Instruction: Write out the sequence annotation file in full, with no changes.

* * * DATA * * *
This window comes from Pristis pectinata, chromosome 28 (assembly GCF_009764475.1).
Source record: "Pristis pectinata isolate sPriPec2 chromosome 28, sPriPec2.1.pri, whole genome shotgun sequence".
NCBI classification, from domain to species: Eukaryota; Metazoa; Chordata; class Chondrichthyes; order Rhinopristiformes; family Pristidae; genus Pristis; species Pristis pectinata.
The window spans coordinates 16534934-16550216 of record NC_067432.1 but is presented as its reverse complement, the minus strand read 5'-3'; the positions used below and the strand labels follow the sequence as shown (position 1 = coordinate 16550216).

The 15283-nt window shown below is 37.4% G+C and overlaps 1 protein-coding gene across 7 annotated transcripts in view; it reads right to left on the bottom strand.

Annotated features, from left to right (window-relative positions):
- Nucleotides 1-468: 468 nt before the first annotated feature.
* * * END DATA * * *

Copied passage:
This window comes from Pristis pectinata, chromosome 28 (assembly GCF_009764475.1).
Source record: "Pristis pectinata isolate sPriPec2 chromosome 28, sPriPec2.1.pri, whole genome shotgun sequence".
NCBI classification, from domain to species: Eukaryota; Metazoa; Chordata; class Chondrichthyes; order Rhinopristiformes; family Pristidae; genus Pristis; species Pristis pectinata.
The window spans coordinates 16534934-16550216 of record NC_067432.1 but is presented as its reverse complement, the minus strand read 5'-3'; the positions used below and the strand labels follow the sequence as shown (position 1 = coordinate 16550216).

The 15283-nt window shown below is 37.4% G+C and overlaps 1 protein-coding gene across 7 annotated transcripts in view; it reads right to left on the bottom strand.

Annotated features, from left to right (window-relative positions):
- Nucleotides 1-468: 468 nt before the first annotated feature.